Kate Bolick’s recent book, Spinster: Making a Life of One’s Own, has caught fire in an unlikely way, defining the national conversation. A New York Times bestseller, this hybrid text straddles two forms—cultural essay and personal memoir—and addresses a pair of unavoidable questions: Whom to marry? And when? Even today, “these two questions define every woman’s existence,” writes Bolick, a contributing editor for the Atlantic who previously served as executive editor at Domino magazine, among other journalistic roles. Bolick’s consideration of these two questions proves to be unpredictable—and always insightful.
“I grant that a wholesale reclamation of the word spinster is a tall order,” writes Bolick. Her intent is to use the word as “shorthand for holding on to that in you which is independent and self-sufficient.” Like more than 100 million women in the United States, the author is not married, a result of personal choices she made while taking a carefully trodden path. With a few detours, she created herself as a writer while navigating relationships with friends, family, and the men in her life.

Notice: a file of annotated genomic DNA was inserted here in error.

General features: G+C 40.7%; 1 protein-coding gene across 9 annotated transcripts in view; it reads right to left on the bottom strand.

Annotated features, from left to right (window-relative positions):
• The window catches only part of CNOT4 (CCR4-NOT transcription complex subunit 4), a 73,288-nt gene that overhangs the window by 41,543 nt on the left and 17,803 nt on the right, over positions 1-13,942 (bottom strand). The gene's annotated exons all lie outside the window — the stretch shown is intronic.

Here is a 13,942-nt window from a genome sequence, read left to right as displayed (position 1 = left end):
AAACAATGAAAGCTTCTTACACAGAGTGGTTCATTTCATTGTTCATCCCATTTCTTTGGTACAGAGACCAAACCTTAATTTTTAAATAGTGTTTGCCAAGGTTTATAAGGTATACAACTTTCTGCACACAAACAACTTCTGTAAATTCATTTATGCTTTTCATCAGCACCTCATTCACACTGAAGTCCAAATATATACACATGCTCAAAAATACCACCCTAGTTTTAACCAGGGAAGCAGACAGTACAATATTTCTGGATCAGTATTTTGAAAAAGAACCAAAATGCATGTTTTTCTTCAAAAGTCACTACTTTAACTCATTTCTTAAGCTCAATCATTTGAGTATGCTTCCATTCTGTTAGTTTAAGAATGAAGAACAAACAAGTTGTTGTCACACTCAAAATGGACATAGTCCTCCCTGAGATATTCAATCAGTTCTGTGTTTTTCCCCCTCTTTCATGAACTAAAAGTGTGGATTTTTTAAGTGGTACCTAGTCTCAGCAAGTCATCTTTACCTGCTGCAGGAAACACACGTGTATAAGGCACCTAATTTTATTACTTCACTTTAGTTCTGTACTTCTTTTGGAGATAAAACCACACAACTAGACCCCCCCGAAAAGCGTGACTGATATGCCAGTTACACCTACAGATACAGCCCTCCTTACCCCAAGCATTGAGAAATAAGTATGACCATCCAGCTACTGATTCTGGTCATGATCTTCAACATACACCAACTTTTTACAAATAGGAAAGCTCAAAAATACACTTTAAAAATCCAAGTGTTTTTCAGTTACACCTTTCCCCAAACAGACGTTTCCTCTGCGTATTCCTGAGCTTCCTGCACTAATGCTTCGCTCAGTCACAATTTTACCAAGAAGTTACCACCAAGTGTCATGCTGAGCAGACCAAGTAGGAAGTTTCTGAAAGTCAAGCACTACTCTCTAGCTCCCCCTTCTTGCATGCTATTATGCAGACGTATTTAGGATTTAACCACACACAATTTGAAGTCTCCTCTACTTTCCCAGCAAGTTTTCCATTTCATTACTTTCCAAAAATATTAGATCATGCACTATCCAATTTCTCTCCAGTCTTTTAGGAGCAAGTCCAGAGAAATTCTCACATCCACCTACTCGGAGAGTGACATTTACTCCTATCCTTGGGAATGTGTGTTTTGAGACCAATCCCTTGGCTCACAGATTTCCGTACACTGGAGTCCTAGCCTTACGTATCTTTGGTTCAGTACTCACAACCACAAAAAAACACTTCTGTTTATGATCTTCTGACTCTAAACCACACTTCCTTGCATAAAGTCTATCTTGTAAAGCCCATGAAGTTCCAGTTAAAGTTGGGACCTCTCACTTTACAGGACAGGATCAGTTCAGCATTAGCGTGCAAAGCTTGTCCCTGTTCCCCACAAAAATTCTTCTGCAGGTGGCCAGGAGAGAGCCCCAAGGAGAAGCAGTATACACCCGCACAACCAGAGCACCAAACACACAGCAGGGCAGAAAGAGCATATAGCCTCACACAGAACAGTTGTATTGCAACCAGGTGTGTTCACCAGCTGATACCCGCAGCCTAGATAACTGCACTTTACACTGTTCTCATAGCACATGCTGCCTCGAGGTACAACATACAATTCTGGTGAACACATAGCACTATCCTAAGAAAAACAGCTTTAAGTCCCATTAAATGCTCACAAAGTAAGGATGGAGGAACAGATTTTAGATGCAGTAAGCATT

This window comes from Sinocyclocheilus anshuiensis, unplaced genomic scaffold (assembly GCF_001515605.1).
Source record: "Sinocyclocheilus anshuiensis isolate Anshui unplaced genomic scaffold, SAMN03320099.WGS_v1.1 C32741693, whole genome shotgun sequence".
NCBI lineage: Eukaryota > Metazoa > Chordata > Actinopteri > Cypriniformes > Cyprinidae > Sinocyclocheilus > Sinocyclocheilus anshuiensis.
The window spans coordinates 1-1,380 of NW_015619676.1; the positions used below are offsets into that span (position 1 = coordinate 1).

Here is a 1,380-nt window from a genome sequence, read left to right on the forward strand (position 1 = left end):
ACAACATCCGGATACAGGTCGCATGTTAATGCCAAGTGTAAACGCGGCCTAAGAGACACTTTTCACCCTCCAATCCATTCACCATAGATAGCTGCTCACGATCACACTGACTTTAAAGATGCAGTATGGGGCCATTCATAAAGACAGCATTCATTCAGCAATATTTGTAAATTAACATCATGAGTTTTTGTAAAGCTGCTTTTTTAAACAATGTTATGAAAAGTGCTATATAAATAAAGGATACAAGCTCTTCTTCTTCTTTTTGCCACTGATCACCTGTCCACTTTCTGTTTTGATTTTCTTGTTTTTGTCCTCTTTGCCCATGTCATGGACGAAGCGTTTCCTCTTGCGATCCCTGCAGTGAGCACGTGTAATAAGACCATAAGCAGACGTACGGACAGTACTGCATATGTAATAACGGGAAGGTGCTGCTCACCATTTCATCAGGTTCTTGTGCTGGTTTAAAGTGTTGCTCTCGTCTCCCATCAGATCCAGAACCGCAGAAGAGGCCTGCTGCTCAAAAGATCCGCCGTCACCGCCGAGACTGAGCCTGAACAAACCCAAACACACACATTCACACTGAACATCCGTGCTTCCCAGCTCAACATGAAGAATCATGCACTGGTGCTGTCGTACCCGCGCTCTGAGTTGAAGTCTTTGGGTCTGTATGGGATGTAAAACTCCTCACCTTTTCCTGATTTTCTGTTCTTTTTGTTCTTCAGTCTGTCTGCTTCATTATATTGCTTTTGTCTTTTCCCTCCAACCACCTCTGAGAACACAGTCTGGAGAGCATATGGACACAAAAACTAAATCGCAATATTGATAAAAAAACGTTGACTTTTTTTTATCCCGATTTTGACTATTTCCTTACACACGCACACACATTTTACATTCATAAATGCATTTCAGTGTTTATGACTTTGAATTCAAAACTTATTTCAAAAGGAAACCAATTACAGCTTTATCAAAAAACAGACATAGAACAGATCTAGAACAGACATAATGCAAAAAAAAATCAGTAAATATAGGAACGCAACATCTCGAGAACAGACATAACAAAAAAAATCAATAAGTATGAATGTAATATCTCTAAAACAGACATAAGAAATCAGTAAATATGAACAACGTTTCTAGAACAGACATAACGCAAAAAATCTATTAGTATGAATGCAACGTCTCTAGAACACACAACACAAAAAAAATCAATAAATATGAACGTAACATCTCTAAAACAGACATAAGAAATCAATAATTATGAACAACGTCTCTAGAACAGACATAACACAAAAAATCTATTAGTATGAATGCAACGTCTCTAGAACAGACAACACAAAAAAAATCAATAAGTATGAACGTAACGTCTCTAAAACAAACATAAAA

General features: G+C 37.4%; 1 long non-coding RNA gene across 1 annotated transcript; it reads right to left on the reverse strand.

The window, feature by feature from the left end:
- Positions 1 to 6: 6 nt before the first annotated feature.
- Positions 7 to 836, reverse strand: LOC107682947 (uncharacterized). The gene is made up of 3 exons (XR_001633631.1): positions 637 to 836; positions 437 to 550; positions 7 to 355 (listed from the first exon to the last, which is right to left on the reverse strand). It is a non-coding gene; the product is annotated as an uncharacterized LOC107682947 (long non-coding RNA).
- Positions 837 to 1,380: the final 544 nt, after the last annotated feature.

As she traces her biography in Spinster, Bolick also examines how this growing cohort of unmarried women is the result of historical shifts stretching back several hundred years. Spinster unpacks this historical, feminist process while introducing readers to Bolick’s literary “awakeners,” each one discovered at a key moment of the author’s life. These five 20th-century women bucked convention, living radically and on their own terms: poet Edna St. Vincent Millay, novelist Edith Wharton, columnist Neith Boyce, New Yorker essayist Maeve Brennan, and social visionary Charlotte Perkins Gilman.
The Rumpus: First, thank you for taking time out for The Rumpus, but especially for sharing Spinster with the world. This book is an enormous contribution to our culture and so intellectually and aesthetically rich. I found myself savoring every page and spending more time with it than expected—perhaps a bit like the way you savored reading the manuscript of your mother’s long-lost novel, toward the end of your narrative. Savoring life seems to be such an important theme in Spinster, a key to women making a life of their own. We see this in your anecdotes about making space and time to write, or even in brief images like the moment when you wake up in a storied Greenwich Village hotel where Maeve Brennan once lived, to marvel at the sight of Washington Square entirely dressed in snow. Do you think it’s impossible for married women with family obligations to savor life in these ways? Or just really hard? Put another way, is a self-sufficient spinster always an unmarried woman? Is marriage a bright-line boundary, beyond which you can’t really own yourself?